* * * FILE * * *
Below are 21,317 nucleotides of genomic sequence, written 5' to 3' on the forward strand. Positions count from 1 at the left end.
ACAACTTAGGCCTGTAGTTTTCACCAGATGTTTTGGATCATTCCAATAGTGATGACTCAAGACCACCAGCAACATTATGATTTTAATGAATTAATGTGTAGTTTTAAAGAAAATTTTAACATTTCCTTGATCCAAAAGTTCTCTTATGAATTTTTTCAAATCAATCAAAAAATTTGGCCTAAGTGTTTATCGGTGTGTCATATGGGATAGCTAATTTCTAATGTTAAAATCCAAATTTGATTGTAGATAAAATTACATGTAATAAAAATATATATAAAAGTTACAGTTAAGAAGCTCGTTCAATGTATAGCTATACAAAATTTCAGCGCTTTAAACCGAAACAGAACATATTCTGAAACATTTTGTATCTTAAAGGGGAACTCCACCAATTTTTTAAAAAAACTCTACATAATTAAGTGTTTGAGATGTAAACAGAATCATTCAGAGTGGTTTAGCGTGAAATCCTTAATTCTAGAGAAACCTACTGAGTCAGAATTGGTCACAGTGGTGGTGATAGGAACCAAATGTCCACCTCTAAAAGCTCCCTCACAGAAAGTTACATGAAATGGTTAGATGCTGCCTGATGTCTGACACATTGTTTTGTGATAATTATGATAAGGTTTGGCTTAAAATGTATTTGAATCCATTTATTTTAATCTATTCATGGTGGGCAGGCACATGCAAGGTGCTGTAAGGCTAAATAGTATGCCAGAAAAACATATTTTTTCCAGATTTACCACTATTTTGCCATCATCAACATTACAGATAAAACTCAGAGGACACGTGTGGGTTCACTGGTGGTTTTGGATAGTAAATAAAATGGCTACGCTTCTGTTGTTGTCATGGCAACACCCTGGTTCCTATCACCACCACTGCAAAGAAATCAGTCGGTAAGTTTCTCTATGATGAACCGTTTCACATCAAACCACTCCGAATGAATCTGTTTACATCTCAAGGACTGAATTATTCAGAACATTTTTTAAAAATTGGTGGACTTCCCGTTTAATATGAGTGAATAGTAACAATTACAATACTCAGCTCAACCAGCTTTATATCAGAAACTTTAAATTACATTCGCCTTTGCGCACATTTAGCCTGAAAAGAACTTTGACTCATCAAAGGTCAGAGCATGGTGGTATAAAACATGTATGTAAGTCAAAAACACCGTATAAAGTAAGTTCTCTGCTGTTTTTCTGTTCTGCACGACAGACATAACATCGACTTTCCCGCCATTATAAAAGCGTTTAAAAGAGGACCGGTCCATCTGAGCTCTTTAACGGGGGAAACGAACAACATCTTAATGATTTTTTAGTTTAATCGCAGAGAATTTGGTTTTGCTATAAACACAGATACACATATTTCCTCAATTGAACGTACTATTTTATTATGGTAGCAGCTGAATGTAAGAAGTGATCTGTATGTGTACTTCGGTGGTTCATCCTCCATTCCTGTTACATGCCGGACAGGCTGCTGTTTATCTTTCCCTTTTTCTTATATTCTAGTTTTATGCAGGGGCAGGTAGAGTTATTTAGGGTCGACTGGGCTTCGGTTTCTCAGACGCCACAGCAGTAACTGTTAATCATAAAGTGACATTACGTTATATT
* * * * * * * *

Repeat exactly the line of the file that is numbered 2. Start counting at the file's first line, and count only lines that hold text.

ACAACTTAGGCCTGTAGTTTTCACCAGATGTTTTGGATCATTCCAATAGTGATGACTCAAGACCACCAGCAACATTATGATTTTAATGAATTAATGTGTAGTTTTAAAGAAAATTTTAACATTTCCTTGATCCAAAAGTTCTCTTATGAATTTTTTCAAATCAATCAAAAAATTTGGCCTAAGTGTTTATCGGTGTGTCATATGGGATAGCTAATTTCTAATGTTAAAATCCAAATTTGATTGTAGATAAAATTACATGTAATAAAAATATATATAAAAGTTACAGTTAAGAAGCTCGTTCAATGTATAGCTATACAAAATTTCAGCGCTTTAAACCGAAACAGAACATATTCTGAAACATTTTGTATCTTAAAGGGGAACTCCACCAATTTTTTAAAAAAACTCTACATAATTAAGTGTTTGAGATGTAAACAGAATCATTCAGAGTGGTTTAGCGTGAAATCCTTAATTCTAGAGAAACCTACTGAGTCAGAATTGGTCACAGTGGTGGTGATAGGAACCAAATGTCCACCTCTAAAAGCTCCCTCACAGAAAGTTACATGAAATGGTTAGATGCTGCCTGATGTCTGACACATTGTTTTGTGATAATTATGATAAGGTTTGGCTTAAAATGTATTTGAATCCATTTATTTTAATCTATTCATGGTGGGCAGGCACATGCAAGGTGCTGTAAGGCTAAATAGTATGCCAGAAAAACATATTTTTTCCAGATTTACCACTATTTTGCCATCATCAACATTACAGATAAAACTCAGAGGACACGTGTGGGTTCACTGGTGGTTTTGGATAGTAAATAAAATGGCTACGCTTCTGTTGTTGTCATGGCAACACCCTGGTTCCTATCACCACCACTGCAAAGAAATCAGTCGGTAAGTTTCTCTATGATGAACCGTTTCACATCAAACCACTCCGAATGAATCTGTTTACATCTCAAGGACTGAATTATTCAGAACATTTTTTAAAAATTGGTGGACTTCCCGTTTAATATGAGTGAATAGTAACAATTACAATACTCAGCTCAACCAGCTTTATATCAGAAACTTTAAATTACATTCGCCTTTGCGCACATTTAGCCTGAAAAGAACTTTGACTCATCAAAGGTCAGAGCATGGTGGTATAAAACATGTATGTAAGTCAAAAACACCGTATAAAGTAAGTTCTCTGCTGTTTTTCTGTTCTGCACGACAGACATAACATCGACTTTCCCGCCATTATAAAAGCGTTTAAAAGAGGACCGGTCCATCTGAGCTCTTTAACGGGGGAAACGAACAACATCTTAATGATTTTTTAGTTTAATCGCAGAGAATTTGGTTTTGCTATAAACACAGATACACATATTTCCTCAATTGAACGTACTATTTTATTATGGTAGCAGCTGAATGTAAGAAGTGATCTGTATGTGTACTTCGGTGGTTCATCCTCCATTCCTGTTACATGCCGGACAGGCTGCTGTTTATCTTTCCCTTTTTCTTATATTCTAGTTTTATGCAGGGGCAGGTAGAGTTATTTAGGGTCGACTGGGCTTCGGTTTCTCAGACGCCACAGCAGTAACTGTTAATCATAAAGTGACATTACGTTATATT